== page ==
Attendance policy

Don’t attend if you’re feeling ill, and we’ll figure it out from there. Otherwise, regular attendance is expected in class and grading will partially be based on class participation. Live remote attendance is not an option, and we will generally not be recording lectures and making them available.

Academic Integrity

Each student in this course is expected to abide by the Cornell University Code of Academic Integrity. Any work submitted by a student in this course for academic credit will be the student’s own work. The policy can be found on the university’s website here: https://theuniversityfaculty.cornell.edu/academic-integrity/.

You are encouraged to study together and to discuss information and concepts covered in lecture and the sections with other students. You can give “consulting” help to or receive “consulting” help from such students for homeworks and the class project. Except in the case of group homeworks or projects, this permissible cooperation should never involve one student having possession of a copy of all or part of work done by someone else. For group assignments, no group should have in their possession work done by another group. On the top of each assignment, please list everyone with whom you discussed the assignment. Class quizzes must be completed wholly independently, with no help of any kind between students.

Should copying occur, both the student(s) who copied work from another student(s) and the student(s) who gave material to be copied will both automatically receive a zero for the assignment. Penalty for violation of this Code can also be extended to include failure of the course and University disciplinary action.

During in class assignments, you must do your own work. Talking or discussion is not permitted, nor may you compare papers, copy from others, or collaborate in any way. Any collaborative behavior during the examinations will result in failure of the exam, and may lead to failure of the course and University disciplinary action.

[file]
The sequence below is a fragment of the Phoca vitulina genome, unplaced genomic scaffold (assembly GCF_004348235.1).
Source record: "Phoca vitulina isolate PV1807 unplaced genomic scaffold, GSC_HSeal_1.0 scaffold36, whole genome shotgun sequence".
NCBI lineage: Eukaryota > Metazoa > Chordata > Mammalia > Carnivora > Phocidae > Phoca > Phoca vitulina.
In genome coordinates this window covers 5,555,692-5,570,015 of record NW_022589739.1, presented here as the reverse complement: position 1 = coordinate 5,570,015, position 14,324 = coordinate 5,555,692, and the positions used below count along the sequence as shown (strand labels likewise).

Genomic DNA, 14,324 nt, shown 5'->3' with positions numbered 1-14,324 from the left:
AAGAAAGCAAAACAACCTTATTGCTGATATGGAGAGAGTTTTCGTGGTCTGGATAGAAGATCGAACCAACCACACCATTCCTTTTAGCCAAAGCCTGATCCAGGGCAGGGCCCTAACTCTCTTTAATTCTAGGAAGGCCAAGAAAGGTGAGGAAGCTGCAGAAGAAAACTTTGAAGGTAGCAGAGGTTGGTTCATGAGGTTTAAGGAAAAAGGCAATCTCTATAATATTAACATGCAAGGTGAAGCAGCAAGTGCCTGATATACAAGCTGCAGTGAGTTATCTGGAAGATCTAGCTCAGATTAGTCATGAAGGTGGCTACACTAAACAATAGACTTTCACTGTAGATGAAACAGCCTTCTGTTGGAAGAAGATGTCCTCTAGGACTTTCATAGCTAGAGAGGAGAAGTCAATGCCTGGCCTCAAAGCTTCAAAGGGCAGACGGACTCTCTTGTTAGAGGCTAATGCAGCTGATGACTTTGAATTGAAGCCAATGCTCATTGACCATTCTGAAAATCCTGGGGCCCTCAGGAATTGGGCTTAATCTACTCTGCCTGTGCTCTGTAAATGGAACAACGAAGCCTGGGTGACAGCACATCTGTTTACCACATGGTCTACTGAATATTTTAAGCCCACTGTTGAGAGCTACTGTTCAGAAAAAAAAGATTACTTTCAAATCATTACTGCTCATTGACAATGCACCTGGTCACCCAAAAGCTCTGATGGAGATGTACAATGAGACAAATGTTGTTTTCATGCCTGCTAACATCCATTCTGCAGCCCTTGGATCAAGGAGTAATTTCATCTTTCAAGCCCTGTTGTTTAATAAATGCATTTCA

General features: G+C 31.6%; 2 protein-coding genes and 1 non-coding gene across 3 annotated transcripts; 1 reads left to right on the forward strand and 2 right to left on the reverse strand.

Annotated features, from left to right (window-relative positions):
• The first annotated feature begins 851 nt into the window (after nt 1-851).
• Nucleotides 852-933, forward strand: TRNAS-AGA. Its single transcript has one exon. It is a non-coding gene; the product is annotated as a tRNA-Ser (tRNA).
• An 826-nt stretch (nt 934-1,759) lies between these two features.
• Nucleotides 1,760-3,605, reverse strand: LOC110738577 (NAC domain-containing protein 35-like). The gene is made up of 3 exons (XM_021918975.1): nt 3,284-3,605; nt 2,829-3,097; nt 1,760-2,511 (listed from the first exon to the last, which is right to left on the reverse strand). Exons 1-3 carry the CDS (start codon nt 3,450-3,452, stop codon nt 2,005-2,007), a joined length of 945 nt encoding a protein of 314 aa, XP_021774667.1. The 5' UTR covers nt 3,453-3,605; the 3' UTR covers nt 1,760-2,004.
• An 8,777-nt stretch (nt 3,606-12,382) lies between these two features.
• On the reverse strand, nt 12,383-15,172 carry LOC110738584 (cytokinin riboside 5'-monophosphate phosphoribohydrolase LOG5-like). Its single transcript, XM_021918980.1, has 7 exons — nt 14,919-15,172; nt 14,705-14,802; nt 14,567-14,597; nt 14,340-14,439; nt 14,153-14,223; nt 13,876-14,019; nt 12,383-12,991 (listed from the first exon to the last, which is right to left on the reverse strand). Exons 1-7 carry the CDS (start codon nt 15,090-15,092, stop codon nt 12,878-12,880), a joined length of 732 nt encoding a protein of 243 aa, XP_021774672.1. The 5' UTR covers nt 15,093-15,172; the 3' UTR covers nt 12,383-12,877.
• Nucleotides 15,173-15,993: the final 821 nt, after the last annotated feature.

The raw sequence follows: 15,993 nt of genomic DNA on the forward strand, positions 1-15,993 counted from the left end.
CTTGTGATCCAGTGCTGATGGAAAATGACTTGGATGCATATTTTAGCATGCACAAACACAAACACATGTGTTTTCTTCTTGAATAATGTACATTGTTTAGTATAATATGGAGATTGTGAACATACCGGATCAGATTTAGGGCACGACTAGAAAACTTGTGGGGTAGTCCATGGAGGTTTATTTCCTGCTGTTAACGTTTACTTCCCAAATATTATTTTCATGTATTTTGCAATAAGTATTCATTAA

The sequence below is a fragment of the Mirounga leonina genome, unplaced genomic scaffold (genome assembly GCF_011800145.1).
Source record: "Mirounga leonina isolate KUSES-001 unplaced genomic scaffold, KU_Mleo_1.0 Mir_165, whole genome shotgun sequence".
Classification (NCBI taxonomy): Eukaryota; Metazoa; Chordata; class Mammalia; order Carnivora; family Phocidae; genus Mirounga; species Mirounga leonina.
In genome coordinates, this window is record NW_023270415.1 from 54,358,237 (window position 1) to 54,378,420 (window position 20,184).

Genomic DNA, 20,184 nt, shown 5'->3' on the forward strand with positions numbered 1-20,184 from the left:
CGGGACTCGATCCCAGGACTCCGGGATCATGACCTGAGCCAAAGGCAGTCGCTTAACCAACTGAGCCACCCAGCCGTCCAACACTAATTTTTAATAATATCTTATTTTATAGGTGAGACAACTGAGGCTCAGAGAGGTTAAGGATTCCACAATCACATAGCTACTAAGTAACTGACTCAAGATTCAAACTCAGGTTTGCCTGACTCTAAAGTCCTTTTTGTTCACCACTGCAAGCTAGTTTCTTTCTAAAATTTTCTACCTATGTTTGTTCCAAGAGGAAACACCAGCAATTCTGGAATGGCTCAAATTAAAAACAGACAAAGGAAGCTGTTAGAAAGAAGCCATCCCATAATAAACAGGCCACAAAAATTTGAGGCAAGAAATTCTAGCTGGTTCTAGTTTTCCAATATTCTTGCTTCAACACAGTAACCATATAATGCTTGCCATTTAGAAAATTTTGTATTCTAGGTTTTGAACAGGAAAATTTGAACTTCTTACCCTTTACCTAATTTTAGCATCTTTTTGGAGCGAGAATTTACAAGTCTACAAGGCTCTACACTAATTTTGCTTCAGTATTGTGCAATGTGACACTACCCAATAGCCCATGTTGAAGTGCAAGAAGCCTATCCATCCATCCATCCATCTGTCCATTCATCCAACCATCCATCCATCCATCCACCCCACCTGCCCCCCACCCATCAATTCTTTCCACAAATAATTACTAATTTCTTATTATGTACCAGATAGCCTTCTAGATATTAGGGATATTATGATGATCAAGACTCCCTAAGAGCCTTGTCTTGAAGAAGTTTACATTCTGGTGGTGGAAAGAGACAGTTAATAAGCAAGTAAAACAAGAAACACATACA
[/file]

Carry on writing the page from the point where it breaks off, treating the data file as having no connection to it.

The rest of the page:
Academic Misconduct. A faculty member may impose a grade penalty for any misconduct in the classroom or examination room. Examples of academic misconduct include, but are not limited to, talking during an exam, bringing unauthorized materials into the exam room, and disruptive behavior in the classroom.

ChatGPT, Github Copilot, and LLM policy. Students are not allowed to use such tools, except when explicitly stated. We reserve the right to change this policy during the semester.

Students with Disabilities

Your access to this course is important. Please give me your Student Disability Services (SDS) accommodation letter early in the semester so that we have adequate time to arrange your approved academic accommodations. If you need an immediate accommodation for equal access, please speak with me after class or send an email message to me and/or SDS at sds_cu@cornell.edu. If the need arises for additional accommodations during the semester, please contact SDS. You may also feel free to speak with Student Services at Cornell Tech who will connect you with the university SDS office.

Religious Observances

Cornell University is committed to supporting students who wish to practice their religious beliefs. Students are advised to discuss religious absences with their instructors well in advance of the religious holiday so that arrangements for making up work can be resolved before the absence.

Cornell Tech Cares

Cornell Tech Cares: The Cornell Tech community is a diverse and vibrant group of students, faculty, and staff. We take our responsibility to look out for one another seriously. As members of this community, your openness and proactive communication will allow us all to better care for students and respond to their needs, whether they be interpersonal or academic. Please help us continue to build and strengthen our community by reaching out if you are having an issue or are concerned about a fellow student. Contact studentwellness@tech.cornell.edu with concerns and we will make sure to care for one another. In the event of an emergency, please call 911 and Cornell Tech Safety & Security at 646-971-3611 (This number is also located on the back of your Cornell ID), when safe to do so.

The following link also has resources available to Cornell Tech students: https://studentaffairs.tech.cornell.edu/health-wellness/nyc-health-resources/.